“The Swimmer” (1968)


The Swimmer is a 1968 art house film, starring the legendary Burt Lancaster. It’s also a film that’s overlooked and underrated. Based on a short story by John Cheever, it’s a classic that only recently has started to gain a cult following. Distribution company Grindhouse Releasing recently released this gem on DVD and Blue Ray as of 2014. and gave this film a much needed reintroduction to the American audience.

The film is the story of Ned Merrill, played by Lancaster. Merrill is a man who’s past is a complete mystery. The film opens up on Merrill using in the swimming pool of an upper class household. Merrill speaks to his neighbors, who have been recovering from a night of drinking and libations. The film establishes the fact the Merrill has ‘been away’ for quite some time, establishing the start of the character arc that will be the center of the film.

After learning several of his neighbors now have pools, Merrill decides to ‘swim’ home. Visiting each home, and swimming in their pools as he makes his return home. Upon the surface, it almost seems as a light hearted plot device. What’s more innocent than a person engaging in a harmless activity such as swimming? However, this film uses this motif to set up a story that’s surprisingly dark and at times, very morbid.

With each pool Merrill visits, more of his past is revealed to the viewer. We’re shown that this isn’t a character we should sympathize with, this is a person who is a selfish member of the upper class. At the same time, He’s also a representation of the mindset of many people from the time period. Throughout the film, Merrill is the anthesis of the ruling class, someone who finds pleasure in the simple things such as swimming rather than the creature comforts of a pampered lifestyle. Merrill is someone who consistently attempts to return to nature, and a natural form of life.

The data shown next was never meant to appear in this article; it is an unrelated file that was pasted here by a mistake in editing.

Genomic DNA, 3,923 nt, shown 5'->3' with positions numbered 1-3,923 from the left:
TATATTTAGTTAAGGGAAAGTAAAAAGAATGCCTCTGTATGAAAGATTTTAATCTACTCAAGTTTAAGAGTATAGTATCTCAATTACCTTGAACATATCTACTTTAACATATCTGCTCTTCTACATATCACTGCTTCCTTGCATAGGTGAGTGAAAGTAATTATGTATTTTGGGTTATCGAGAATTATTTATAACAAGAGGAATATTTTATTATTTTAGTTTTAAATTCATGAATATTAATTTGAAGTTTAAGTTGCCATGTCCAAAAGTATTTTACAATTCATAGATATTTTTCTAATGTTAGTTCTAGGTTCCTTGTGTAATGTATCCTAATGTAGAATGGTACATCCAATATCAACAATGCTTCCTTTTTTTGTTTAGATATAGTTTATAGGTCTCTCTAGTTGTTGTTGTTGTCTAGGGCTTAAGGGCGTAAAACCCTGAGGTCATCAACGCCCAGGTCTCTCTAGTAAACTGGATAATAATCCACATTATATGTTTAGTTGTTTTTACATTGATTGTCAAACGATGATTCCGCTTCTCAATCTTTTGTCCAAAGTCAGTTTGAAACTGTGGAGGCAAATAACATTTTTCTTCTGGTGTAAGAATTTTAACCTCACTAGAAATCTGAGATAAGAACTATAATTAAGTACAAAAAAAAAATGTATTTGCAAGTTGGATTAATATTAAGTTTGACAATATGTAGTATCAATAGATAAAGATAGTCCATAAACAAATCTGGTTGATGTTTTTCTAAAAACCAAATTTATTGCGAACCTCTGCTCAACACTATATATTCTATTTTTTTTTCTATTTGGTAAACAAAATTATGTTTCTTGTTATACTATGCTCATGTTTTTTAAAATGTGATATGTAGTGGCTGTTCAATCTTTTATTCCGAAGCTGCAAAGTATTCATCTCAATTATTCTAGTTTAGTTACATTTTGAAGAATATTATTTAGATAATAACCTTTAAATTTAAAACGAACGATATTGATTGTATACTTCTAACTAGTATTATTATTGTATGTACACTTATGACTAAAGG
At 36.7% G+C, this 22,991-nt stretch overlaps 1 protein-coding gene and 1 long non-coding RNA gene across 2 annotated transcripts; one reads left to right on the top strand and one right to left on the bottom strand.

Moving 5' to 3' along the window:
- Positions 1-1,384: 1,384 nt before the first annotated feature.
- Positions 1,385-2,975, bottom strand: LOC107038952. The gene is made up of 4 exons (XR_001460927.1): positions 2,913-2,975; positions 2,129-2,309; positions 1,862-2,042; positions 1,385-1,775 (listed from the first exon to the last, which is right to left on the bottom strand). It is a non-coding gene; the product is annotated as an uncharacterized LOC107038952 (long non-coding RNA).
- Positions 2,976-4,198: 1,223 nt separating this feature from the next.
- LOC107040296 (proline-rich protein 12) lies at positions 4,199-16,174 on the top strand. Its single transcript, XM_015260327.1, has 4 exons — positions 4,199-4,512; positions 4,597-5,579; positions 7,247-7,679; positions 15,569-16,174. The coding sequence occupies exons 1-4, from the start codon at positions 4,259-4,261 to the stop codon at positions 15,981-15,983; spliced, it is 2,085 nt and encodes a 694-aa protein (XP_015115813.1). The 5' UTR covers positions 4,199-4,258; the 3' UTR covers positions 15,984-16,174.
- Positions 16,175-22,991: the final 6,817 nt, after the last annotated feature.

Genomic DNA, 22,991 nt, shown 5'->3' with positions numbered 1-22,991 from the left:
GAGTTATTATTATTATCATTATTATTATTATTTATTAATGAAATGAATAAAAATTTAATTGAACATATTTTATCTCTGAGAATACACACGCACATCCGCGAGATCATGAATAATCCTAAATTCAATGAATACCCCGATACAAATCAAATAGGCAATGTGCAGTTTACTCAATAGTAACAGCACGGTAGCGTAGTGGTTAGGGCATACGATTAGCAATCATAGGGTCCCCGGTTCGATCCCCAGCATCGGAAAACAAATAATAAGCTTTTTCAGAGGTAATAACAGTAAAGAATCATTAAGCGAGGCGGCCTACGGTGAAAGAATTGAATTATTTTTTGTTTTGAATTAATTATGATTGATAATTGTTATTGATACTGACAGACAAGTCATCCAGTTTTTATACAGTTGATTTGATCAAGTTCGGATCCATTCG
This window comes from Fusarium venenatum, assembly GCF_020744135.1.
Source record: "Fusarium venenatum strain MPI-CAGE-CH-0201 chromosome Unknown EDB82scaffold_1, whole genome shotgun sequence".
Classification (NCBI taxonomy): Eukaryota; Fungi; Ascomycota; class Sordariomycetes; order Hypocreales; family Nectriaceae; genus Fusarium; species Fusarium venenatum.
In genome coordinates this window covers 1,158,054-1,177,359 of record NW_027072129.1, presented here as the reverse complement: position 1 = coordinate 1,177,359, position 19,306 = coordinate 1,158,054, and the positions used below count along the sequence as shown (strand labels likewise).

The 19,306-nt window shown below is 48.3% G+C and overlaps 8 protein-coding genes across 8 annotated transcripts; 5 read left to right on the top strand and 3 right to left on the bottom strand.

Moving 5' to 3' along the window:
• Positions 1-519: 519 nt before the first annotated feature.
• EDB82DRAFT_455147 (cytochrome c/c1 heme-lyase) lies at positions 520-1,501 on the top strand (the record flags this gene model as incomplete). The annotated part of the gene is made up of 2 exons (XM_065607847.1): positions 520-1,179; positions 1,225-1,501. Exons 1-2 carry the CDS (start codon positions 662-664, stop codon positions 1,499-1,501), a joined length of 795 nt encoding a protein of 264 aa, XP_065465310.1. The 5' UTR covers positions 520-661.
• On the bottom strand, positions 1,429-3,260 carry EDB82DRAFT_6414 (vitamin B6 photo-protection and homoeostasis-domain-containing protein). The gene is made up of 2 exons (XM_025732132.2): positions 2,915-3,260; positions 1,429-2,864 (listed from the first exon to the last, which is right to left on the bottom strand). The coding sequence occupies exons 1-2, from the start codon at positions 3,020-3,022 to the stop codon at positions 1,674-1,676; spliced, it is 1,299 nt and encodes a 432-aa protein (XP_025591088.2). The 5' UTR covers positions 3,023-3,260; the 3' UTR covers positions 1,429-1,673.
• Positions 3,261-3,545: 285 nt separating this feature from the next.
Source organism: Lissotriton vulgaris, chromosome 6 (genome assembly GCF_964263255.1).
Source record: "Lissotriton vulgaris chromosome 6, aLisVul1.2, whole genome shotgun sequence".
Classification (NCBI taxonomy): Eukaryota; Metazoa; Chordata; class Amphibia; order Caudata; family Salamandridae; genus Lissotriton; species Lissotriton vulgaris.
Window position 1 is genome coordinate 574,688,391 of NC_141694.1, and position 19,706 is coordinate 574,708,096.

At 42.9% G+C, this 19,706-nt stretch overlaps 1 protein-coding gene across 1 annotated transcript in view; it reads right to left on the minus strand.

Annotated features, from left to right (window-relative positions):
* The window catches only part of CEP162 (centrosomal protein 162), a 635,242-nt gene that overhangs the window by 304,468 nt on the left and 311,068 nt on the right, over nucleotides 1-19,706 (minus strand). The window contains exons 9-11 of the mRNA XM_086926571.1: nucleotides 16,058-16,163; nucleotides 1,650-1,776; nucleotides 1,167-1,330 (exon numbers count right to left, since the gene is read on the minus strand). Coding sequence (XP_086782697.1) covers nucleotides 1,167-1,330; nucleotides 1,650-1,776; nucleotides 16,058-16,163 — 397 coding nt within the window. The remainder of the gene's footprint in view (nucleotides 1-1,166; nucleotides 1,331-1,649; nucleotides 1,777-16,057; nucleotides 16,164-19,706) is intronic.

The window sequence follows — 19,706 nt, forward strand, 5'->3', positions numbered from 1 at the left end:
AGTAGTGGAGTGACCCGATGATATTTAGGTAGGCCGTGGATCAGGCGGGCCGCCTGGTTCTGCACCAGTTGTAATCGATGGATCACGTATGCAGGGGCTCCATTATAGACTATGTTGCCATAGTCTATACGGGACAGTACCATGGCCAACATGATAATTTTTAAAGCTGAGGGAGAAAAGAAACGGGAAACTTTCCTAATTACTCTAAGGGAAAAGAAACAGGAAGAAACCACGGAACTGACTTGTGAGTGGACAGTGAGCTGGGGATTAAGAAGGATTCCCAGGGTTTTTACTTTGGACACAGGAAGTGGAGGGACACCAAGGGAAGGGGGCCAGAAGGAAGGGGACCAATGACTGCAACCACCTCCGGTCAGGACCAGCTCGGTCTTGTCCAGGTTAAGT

As his journey continues, the watering holes decrease in their quality. His travels take him from the posh stylings of the upper class, to the pools of the public and ‘common’ folk. This symbolizes the degeneration of his character, as more of his backstory is revealed to the audience. Finally making it home, Merrill finds his home empty and abandoned, a reflection of himself. Merrill’s arc has come full circle, an empty and hollow shell of a human being, much like his old home. The journey of degeneration reaches completion.

It;s hard to believe this film was overlooked for so long. It’s a dark tale that reflects a time period where simple pleasures were favored over the creature comforts of a consumerist society. I also firmly believe this is Burt Lancaster at his finest. A gem tat’s been overlooked for years, it’s fitting this film has surfaced recently for a whole new generation to enjoy.

One thought on ““The Swimmer” (1968)

  1. An overlooked gem indeed. It’s quite an odd and unique film which probably explains why it was critically neglected in its day. It does make an interesting double bill with The Graduate though. In that Dustin Hoffman’s character wastes the days of his materialistic suburban lifestyle away in the escapism of his swimming pool. Ned and the slice of closed-off affluent suburbia we see in The Swimmer are much the same. For Ned the pools are also a mental space in which he flees, from the world around him and from his own past. As you mention he begins the film as a character quite different from all his neighbours, he’s childlike in his appreciation of everything and especially the nature around him. Then it’s as if his past slowly returns to haunt him the more people he meets. The only exception being the little boy, presumably because he had no prior connection to Ned’s past, and as a result the boy is the only one who takes his swimming idea at face value!

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